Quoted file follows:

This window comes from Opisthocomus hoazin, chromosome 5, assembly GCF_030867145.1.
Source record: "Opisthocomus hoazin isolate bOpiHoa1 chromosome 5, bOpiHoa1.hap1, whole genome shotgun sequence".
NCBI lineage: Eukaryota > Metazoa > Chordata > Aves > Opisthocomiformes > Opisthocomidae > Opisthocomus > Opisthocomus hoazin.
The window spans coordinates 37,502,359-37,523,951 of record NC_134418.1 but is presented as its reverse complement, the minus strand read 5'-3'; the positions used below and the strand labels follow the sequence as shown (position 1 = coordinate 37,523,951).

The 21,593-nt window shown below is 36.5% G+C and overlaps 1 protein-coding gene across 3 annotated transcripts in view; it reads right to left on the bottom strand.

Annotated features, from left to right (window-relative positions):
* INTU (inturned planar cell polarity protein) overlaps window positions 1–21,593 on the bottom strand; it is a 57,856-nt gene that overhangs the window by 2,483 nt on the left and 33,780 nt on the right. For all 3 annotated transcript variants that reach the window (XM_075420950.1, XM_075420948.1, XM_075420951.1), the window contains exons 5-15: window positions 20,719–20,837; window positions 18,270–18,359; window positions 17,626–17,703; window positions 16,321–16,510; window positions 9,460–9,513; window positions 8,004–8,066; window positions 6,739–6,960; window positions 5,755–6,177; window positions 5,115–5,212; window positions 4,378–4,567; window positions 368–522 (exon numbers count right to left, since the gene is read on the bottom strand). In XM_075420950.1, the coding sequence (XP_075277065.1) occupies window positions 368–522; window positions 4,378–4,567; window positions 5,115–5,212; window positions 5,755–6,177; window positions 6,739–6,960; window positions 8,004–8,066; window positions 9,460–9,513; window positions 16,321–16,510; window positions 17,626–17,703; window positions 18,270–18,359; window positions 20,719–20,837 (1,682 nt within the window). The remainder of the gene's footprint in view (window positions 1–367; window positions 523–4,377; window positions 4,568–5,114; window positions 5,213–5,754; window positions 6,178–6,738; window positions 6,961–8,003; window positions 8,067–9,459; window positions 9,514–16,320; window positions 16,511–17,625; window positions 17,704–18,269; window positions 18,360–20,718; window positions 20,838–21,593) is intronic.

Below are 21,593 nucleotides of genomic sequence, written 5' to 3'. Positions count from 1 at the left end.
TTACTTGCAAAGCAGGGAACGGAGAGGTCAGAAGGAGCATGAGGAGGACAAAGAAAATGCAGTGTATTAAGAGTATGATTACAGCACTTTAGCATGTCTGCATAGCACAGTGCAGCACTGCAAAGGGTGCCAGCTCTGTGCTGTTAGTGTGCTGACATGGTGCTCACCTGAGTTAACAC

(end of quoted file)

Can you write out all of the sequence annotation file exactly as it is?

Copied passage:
This window comes from Opisthocomus hoazin, chromosome 5, assembly GCF_030867145.1.
Source record: "Opisthocomus hoazin isolate bOpiHoa1 chromosome 5, bOpiHoa1.hap1, whole genome shotgun sequence".
NCBI lineage: Eukaryota > Metazoa > Chordata > Aves > Opisthocomiformes > Opisthocomidae > Opisthocomus > Opisthocomus hoazin.
The window spans coordinates 37,502,359-37,523,951 of record NC_134418.1 but is presented as its reverse complement, the minus strand read 5'-3'; the positions used below and the strand labels follow the sequence as shown (position 1 = coordinate 37,523,951).

The 21,593-nt window shown below is 36.5% G+C and overlaps 1 protein-coding gene across 3 annotated transcripts in view; it reads right to left on the bottom strand.

Annotated features, from left to right (window-relative positions):
* INTU (inturned planar cell polarity protein) overlaps window positions 1–21,593 on the bottom strand; it is a 57,856-nt gene that overhangs the window by 2,483 nt on the left and 33,780 nt on the right. For all 3 annotated transcript variants that reach the window (XM_075420950.1, XM_075420948.1, XM_075420951.1), the window contains exons 5-15: window positions 20,719–20,837; window positions 18,270–18,359; window positions 17,626–17,703; window positions 16,321–16,510; window positions 9,460–9,513; window positions 8,004–8,066; window positions 6,739–6,960; window positions 5,755–6,177; window positions 5,115–5,212; window positions 4,378–4,567; window positions 368–522 (exon numbers count right to left, since the gene is read on the bottom strand). In XM_075420950.1, the coding sequence (XP_075277065.1) occupies window positions 368–522; window positions 4,378–4,567; window positions 5,115–5,212; window positions 5,755–6,177; window positions 6,739–6,960; window positions 8,004–8,066; window positions 9,460–9,513; window positions 16,321–16,510; window positions 17,626–17,703; window positions 18,270–18,359; window positions 20,719–20,837 (1,682 nt within the window). The remainder of the gene's footprint in view (window positions 1–367; window positions 523–4,377; window positions 4,568–5,114; window positions 5,213–5,754; window positions 6,178–6,738; window positions 6,961–8,003; window positions 8,067–9,459; window positions 9,514–16,320; window positions 16,511–17,625; window positions 17,704–18,269; window positions 18,360–20,718; window positions 20,838–21,593) is intronic.

Below are 21,593 nucleotides of genomic sequence, written 5' to 3'. Positions count from 1 at the left end.
TTACTTGCAAAGCAGGGAACGGAGAGGTCAGAAGGAGCATGAGGAGGACAAAGAAAATGCAGTGTATTAAGAGTATGATTACAGCACTTTAGCATGTCTGCATAGCACAGTGCAGCACTGCAAAGGGTGCCAGCTCTGTGCTGTTAGTGTGCTGACATGGTGCTCACCTGAGTTAACAC